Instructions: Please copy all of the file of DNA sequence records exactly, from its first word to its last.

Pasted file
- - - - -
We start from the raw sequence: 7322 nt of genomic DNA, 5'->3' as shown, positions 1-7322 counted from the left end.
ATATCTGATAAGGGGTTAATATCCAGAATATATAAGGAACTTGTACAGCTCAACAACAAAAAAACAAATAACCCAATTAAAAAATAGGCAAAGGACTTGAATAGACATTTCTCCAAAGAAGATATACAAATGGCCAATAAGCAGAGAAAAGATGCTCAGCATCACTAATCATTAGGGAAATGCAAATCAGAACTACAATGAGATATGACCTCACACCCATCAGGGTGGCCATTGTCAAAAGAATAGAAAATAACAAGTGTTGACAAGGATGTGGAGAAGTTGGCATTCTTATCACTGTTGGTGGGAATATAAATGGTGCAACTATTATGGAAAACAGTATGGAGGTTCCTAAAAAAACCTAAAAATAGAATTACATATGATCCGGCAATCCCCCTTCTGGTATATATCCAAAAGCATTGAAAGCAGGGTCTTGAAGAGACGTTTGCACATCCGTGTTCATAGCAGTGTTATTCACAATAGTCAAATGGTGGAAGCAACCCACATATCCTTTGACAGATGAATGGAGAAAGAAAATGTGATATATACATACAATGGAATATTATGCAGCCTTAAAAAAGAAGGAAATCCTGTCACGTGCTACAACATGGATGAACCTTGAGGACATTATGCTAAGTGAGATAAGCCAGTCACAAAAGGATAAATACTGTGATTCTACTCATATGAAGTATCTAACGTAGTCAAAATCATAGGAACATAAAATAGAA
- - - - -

We start from the raw sequence: 7322 nt of genomic DNA, 5'->3' as shown, positions 1-7322 counted from the left end.
ATATCTGATAAGGGGTTAATATCCAGAATATATAAGGAACTTGTACAGCTCAACAACAAAAAAACAAATAACCCAATTAAAAAATAGGCAAAGGACTTGAATAGACATTTCTCCAAAGAAGATATACAAATGGCCAATAAGCAGAGAAAAGATGCTCAGCATCACTAATCATTAGGGAAATGCAAATCAGAACTACAATGAGATATGACCTCACACCCATCAGGGTGGCCATTGTCAAAAGAATAGAAAATAACAAGTGTTGACAAGGATGTGGAGAAGTTGGCATTCTTATCACTGTTGGTGGGAATATAAATGGTGCAACTATTATGGAAAACAGTATGGAGGTTCCTAAAAAAACCTAAAAATAGAATTACATATGATCCGGCAATCCCCCTTCTGGTATATATCCAAAAGCATTGAAAGCAGGGTCTTGAAGAGACGTTTGCACATCCGTGTTCATAGCAGTGTTATTCACAATAGTCAAATGGTGGAAGCAACCCACATATCCTTTGACAGATGAATGGAGAAAGAAAATGTGATATATACATACAATGGAATATTATGCAGCCTTAAAAAAGAAGGAAATCCTGTCACGTGCTACAACATGGATGAACCTTGAGGACATTATGCTAAGTGAGATAAGCCAGTCACAAAAGGATAAATACTGTGATTCTACTCATATGAAGTATCTAACGTAGTCAAAATCATAGGAACATAAAATAGAA